“The financial implications of non-compliance can be costly. As Linux.com reported in 2017, the US District Court ruled in favor of Artifex, a US-based software developer, against Hancom Office, a South Korean developer of office applications, after the latter had incorporated Artifex’ Ghostscript library into its solution and subsequently distributed it without a commercial license,” said Clark.
As cybersecurity experts Blackduck explain: “While courts have found that breach of an open source license can result in IP infringement, until now courts had not definitively ruled whether breach of an open source license is a breach of a contract.”
The above case was eventually settled between the parties out of court. Meanwhile, a lack of knowledge at BMW Australia caused bad publicity when the organization refused to supply the source code after it was requested under the terms of the GPL. Once the situation escalated, BMW did provide the requested code. PatSnap’s Clark argues that the situation in these scenarios gets worse when software appears to have no license at all attached to it.
“Any software that looks like it hasn’t got a license to it actually is more risky because there is no definition about where it came from, whether there are warranties or not, and so actually using software without a license is more of a risk than using software with a license,” said Martin Callinan, founder of Source Code Controland director of OpenUK, an industry association for open source software.
The official line from Source Code Control is that every single open source component should have a license attached to it.
A supply chain of software
Martin Callinan provides this advice, “Think of it as a supply chain of software. What are the third-party components that developers are using, or reusing, which ultimately are going to get shipped to customers – and is that going to ship a risk to the customers which could come back to bite the organisation?”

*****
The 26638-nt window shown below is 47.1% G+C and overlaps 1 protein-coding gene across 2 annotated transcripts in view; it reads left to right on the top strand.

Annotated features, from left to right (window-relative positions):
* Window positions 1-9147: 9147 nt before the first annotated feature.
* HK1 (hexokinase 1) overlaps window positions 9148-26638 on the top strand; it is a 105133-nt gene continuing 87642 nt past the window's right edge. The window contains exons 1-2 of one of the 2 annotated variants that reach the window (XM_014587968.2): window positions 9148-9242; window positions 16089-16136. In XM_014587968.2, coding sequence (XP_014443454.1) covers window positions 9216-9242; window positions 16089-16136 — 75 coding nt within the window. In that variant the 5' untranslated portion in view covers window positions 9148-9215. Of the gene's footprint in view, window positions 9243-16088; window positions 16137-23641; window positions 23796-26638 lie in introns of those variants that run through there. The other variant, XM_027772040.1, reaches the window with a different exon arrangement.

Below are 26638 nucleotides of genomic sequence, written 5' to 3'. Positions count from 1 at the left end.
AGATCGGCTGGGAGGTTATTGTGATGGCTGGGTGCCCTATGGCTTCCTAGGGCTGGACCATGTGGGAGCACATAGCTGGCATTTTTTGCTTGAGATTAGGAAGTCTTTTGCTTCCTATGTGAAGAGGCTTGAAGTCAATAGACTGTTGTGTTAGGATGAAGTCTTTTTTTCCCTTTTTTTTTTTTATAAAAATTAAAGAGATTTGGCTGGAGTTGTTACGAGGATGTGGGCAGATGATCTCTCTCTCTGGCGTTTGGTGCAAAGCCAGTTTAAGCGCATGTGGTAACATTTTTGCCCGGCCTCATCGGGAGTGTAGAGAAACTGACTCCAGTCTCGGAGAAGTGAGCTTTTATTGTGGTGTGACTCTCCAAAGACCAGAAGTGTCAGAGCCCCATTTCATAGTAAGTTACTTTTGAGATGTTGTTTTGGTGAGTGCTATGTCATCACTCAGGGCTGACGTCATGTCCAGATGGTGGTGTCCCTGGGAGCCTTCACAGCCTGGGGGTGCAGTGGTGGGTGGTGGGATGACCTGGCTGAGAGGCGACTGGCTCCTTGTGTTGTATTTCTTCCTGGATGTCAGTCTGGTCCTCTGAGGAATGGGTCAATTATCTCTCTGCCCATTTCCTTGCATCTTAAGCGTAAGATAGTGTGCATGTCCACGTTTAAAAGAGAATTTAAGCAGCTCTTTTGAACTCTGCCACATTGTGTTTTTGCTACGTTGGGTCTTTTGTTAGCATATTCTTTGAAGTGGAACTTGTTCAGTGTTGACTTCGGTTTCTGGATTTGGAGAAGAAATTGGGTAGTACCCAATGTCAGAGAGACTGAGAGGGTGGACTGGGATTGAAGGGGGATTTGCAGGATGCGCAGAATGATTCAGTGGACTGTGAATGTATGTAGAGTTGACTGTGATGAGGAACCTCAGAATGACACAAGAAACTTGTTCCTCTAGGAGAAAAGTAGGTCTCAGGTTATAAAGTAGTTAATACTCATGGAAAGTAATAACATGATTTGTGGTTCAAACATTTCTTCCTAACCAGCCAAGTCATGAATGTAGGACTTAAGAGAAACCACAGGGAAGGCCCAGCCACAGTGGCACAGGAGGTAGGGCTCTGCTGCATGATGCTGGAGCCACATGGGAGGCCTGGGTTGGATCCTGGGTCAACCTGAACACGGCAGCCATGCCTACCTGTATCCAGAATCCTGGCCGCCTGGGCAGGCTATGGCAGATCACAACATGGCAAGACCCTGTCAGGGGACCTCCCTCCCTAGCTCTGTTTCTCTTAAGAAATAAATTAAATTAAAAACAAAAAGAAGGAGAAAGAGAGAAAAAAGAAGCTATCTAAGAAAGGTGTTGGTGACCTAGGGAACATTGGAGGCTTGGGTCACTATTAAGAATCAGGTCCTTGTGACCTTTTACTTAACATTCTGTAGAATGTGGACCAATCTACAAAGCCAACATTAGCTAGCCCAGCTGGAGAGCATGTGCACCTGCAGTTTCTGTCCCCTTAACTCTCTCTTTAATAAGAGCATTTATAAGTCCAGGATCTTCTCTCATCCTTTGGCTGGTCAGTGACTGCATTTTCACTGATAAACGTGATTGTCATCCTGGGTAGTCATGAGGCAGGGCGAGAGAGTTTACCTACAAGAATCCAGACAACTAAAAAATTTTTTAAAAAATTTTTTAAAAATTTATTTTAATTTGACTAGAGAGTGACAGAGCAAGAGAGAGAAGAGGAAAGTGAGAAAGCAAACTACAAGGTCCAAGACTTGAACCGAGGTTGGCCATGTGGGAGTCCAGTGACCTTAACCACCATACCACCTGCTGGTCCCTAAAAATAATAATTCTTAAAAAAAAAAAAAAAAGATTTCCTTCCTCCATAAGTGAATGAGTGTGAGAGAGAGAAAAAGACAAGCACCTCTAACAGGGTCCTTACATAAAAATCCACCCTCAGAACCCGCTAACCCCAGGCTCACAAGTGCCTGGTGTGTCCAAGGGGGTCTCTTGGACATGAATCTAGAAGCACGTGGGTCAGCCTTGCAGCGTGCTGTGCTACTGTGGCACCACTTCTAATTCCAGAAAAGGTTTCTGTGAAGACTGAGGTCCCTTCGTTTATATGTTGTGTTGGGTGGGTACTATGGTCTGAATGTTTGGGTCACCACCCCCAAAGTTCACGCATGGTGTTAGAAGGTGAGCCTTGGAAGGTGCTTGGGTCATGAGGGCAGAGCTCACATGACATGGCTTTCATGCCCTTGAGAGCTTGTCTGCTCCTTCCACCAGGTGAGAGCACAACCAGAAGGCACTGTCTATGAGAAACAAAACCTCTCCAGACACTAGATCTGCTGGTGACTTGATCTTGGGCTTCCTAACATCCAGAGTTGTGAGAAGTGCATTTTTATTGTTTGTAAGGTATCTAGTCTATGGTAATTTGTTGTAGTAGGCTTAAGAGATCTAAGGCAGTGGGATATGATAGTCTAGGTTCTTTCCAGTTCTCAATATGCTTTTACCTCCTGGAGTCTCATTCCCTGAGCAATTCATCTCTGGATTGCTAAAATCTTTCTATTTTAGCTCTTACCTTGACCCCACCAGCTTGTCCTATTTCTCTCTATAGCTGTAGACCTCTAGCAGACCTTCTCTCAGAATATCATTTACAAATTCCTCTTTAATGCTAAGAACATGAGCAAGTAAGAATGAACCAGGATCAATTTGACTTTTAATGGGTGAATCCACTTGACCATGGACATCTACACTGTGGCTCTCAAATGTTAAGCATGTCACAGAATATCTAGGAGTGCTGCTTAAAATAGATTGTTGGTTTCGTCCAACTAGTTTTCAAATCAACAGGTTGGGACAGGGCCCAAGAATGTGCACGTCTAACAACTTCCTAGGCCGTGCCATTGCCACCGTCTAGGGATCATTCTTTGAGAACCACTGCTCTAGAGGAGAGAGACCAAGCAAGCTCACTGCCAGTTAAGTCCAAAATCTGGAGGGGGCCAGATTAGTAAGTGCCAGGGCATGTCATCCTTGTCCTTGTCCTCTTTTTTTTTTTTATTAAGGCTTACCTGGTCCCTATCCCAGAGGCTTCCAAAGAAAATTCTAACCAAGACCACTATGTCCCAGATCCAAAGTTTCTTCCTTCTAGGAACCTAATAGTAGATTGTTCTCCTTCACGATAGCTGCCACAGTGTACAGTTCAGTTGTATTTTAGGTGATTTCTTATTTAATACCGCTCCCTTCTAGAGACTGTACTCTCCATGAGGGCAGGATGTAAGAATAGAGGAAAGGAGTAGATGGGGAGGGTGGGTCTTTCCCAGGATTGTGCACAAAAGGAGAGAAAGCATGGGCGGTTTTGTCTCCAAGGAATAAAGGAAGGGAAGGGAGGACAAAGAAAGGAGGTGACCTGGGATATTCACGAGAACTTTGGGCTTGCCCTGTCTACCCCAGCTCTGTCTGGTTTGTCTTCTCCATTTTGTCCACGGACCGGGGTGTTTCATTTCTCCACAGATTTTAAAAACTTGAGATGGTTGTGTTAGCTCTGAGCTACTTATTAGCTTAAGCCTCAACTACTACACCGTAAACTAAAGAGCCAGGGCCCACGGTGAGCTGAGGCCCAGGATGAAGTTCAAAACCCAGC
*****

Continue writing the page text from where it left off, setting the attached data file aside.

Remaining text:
Academy by PatSnap has partnered with Source Code Control to deliver a free five-part video series that covers key areas organizations need to address. These include how to identify obligations and risks, what the implications of different open source licenses are and advice on who should be responsible for this. There is also guidance here on the pragmatic steps organizations need to take to shield themselves from open source software dangers.
Core takeaways and truths here center around the undeniable fact that the technology industry has ‘gone open’. In a world where ‘Microsoft loves Linux’ and the hivemind power of collective community contributions has been widely argued (if not proven) to outweigh closed proprietary development of any product or service, we need to understand how to ‘do’ enterprise open source all the way down the software supply chain.
Open source innovation is theoretically limitless, but its deployment policy controls in contemporary enterprise software environments demands boundaries.